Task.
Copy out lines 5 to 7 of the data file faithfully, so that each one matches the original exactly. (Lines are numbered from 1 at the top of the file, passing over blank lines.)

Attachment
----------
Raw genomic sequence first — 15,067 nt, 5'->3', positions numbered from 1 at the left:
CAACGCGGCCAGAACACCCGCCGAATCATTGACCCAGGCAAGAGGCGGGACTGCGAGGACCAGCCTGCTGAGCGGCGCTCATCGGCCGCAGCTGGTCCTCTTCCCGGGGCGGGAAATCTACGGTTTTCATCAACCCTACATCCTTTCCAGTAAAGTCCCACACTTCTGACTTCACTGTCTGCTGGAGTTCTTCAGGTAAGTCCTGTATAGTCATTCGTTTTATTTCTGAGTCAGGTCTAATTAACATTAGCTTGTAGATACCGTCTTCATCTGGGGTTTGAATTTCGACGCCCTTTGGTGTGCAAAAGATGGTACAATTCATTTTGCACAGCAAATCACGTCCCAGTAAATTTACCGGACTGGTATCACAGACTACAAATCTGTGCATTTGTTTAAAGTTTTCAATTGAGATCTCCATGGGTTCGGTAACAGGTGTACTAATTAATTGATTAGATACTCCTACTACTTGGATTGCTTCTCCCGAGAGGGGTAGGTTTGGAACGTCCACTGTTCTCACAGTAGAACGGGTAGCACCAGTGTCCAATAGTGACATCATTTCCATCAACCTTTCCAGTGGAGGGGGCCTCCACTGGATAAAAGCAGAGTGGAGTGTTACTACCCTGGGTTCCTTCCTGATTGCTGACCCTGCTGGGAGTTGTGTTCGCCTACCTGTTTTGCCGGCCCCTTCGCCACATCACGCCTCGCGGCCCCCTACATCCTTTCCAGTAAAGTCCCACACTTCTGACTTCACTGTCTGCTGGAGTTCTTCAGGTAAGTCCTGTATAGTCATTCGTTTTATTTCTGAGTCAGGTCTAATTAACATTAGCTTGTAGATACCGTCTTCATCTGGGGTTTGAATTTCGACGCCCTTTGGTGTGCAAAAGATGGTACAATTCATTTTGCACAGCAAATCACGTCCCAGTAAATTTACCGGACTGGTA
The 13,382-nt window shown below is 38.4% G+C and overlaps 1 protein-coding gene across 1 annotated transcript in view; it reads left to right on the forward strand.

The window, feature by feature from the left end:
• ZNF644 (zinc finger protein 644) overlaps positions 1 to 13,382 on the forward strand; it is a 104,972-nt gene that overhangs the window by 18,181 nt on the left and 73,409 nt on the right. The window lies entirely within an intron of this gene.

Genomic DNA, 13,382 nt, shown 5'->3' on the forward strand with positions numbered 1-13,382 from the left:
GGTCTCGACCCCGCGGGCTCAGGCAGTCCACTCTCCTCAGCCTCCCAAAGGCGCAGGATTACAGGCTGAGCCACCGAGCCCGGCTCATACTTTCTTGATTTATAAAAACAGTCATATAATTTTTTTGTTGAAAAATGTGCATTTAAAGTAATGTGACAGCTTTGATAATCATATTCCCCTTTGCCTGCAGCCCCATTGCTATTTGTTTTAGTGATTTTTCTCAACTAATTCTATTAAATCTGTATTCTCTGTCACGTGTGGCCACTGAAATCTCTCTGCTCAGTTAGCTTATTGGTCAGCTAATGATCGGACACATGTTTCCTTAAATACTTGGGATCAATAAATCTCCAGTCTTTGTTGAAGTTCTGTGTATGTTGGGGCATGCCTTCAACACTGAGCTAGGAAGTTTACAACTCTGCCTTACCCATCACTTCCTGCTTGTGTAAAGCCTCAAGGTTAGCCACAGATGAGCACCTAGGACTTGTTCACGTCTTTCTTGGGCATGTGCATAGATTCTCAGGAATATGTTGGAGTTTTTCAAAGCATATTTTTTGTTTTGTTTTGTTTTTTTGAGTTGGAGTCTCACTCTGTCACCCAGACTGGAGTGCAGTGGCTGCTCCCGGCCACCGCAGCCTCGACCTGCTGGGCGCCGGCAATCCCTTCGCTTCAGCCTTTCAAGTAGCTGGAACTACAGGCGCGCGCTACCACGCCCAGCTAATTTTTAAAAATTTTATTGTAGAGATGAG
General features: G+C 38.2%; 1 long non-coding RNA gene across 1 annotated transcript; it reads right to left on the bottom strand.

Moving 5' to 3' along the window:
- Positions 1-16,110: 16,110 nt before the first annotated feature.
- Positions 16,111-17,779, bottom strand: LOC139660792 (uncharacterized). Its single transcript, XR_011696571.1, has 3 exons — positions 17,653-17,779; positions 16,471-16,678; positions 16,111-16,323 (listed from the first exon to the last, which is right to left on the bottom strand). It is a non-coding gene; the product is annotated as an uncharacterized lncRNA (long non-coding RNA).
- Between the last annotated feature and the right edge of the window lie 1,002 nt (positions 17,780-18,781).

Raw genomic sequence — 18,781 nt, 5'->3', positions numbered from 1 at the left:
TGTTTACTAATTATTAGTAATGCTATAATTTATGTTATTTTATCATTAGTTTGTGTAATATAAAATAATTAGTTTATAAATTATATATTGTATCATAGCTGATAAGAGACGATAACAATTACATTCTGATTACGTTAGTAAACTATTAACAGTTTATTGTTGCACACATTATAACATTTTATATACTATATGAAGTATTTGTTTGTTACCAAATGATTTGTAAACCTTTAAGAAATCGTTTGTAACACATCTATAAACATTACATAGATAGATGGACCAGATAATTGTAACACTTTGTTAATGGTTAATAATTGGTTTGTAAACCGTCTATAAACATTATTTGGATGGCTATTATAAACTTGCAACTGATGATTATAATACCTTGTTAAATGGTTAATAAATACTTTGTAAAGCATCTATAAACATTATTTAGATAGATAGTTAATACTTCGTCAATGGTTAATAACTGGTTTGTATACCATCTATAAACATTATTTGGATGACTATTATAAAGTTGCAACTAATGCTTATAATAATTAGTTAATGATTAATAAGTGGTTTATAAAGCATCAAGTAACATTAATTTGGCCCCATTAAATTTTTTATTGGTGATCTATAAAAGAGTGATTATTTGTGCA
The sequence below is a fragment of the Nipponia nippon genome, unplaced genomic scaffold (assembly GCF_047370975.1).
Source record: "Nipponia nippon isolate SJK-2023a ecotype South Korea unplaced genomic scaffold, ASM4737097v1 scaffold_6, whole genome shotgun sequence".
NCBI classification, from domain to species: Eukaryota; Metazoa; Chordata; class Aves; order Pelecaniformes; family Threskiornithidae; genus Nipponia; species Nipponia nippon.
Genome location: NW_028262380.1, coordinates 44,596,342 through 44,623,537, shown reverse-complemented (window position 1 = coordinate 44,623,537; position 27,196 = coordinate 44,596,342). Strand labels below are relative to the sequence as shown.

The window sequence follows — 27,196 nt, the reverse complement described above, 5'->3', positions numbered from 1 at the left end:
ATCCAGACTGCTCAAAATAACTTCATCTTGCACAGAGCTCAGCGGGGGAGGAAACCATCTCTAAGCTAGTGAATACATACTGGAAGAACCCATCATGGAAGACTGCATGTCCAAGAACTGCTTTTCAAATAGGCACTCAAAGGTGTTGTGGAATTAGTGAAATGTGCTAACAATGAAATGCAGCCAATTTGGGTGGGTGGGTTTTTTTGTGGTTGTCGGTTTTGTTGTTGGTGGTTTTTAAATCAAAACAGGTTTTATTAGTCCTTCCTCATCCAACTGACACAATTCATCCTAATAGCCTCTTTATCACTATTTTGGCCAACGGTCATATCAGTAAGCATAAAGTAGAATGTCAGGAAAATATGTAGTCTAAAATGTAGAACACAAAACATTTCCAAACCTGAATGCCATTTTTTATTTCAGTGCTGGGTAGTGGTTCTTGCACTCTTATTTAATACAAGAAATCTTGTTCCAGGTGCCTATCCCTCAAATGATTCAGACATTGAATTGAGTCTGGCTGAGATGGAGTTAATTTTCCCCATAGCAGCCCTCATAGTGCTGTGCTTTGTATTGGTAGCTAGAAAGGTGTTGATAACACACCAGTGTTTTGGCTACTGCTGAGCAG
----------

• ZNF644 (zinc finger protein 644) overlaps positions 1 to 13,382 on the forward strand; it is a 104,972-nt gene that overhangs the window by 18,181 nt on the left and 73,409 nt on the right. The window lies entirely within an intron of this gene.

Genomic DNA, 13,382 nt, shown 5'->3' on the forward strand with positions numbered 1-13,382 from the left:
GGTCTCGACCCCGCGGGCTCAGGCAGTCCACTCTCCTCAGCCTCCCAAAGGCGCAGGATTACAGGCTGAGCCACCGAGCCCGGCTCATACTTTCTTGATTTATAAAAACAGTCATATAATTTTTTTGTTGAAAAATGTGCATTTAAAGTAATGTGACAGCTTTGATAATCATATTCCCCTTTGCCTGCAGCCCCATTGCTATTTGTTTTAGTGATTTTTCTCAACTAATTCTATTAAATCTGTATTCTCTGTCACGTGTGGCCACTGAAATCTCTCTGCTCAGTTAGCTTATTGGTCAGCTAATGATCGGACACATGTTTCCTTAAATACTTGGGATCAATAAATCTCCAGTCTTTGTTGAAGTTCTGTGTATGTTGGGGCATGCCTTCAACACTGAGCTAGGAAGTTTACAACTCTGCCTTACCCATCACTTCCTGCTTGTGTAAAGCCTCAAGGTTAGCCACAGATGAGCACCTAGGACTTGTTCACGTCTTTCTTGGGCATGTGCATAGATTCTCAGGAATATGTTGGAGTTTTTCAAAGCATATTTTTTGTTTTGTTTTGTTTTTTTGAGTTGGAGTCTCACTCTGTCACCCAGACTGGAGTGCAGTGGCTGCTCCCGGCCACCGCAGCCTCGACCTGCTGGGCGCCGGCAATCCCTTCGCTTCAGCCTTTCAAGTAGCTGGAACTACAGGCGCGCGCTACCACGCCCAGCTAATTTTTAAAAATTTTATTGTAGAGATGAG